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huffpostbooks:

The Inspiring Story behind Anna Karenina:
Anna Karenina (1877), Leo Tolstoy In January 1872, the death of a 35-year-old woman was reported in the Russian press: smartly dressed and carrying a bag containing a change of clothes, the girl had thrown herself under a freight train at Yasenki Station outside Moscow. The woman was identified as Anna Pirogova, a distant relative of Leo Tolstoy’s wife and the mistress of his good friend and neighbour, Alexander Bibikov. It soon transpired that Alexander had told Anna that he planned to leave her and marry his son’s new governess, and, unable to cope, she had left him a brief note — “You are my murderer; be happy, if an assassin can be happy” — and fled. Tolstoy himself attended Anna’s post-mortem the following day, and by all accounts the sight of the unrecognisable body of a woman he had known so well stayed with him long afterwards, so that when he came to begin a new novel more than a year later he already had its tragic conclusion in mind.
Read More Inspiring Stories Behind 15 Classic Novels

huffpostbooks:

The Inspiring Story behind Anna Karenina:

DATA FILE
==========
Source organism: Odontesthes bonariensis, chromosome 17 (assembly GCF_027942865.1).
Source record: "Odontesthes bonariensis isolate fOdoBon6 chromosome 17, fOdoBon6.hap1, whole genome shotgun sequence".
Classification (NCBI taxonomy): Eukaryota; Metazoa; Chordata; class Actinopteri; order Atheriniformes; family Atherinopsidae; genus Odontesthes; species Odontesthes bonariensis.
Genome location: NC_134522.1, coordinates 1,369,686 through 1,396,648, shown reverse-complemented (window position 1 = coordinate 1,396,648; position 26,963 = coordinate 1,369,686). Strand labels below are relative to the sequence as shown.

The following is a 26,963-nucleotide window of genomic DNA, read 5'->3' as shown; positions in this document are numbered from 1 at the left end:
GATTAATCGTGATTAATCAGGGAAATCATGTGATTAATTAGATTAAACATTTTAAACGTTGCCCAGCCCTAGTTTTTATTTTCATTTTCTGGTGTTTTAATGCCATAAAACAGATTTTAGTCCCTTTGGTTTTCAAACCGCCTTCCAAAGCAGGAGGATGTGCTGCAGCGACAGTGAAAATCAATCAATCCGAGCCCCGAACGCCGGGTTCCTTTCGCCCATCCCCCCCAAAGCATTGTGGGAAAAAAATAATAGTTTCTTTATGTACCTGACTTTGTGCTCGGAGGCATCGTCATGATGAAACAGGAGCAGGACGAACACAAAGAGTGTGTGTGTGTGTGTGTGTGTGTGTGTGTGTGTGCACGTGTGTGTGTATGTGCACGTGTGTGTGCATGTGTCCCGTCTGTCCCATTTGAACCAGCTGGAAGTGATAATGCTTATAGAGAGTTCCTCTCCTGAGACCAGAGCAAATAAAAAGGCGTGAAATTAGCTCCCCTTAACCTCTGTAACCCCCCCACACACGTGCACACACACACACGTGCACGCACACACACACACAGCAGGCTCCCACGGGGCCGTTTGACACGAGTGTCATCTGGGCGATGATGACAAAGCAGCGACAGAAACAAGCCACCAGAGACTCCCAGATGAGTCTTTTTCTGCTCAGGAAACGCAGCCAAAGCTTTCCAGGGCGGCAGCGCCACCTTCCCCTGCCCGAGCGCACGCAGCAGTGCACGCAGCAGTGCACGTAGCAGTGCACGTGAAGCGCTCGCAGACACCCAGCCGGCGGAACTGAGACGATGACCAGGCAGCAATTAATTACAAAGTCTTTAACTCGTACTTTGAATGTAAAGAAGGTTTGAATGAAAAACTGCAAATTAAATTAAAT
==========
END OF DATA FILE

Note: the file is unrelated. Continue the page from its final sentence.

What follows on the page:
Anna Karenina (1877), Leo Tolstoy In January 1872, the death of a 35-year-old woman was reported in the Russian press: smartly dressed and carrying a bag containing a change of clothes, the girl had thrown herself under a freight train at Yasenki Station outside Moscow. The woman was identified as Anna Pirogova, a distant relative of Leo Tolstoy’s wife and the mistress of his good friend and neighbour, Alexander Bibikov. It soon transpired that Alexander had told Anna that he planned to leave her and marry his son’s new governess, and, unable to cope, she had left him a brief note — “You are my murderer; be happy, if an assassin can be happy” — and fled. Tolstoy himself attended Anna’s post-mortem the following day, and by all accounts the sight of the unrecognisable body of a woman he had known so well stayed with him long afterwards, so that when he came to begin a new novel more than a year later he already had its tragic conclusion in mind.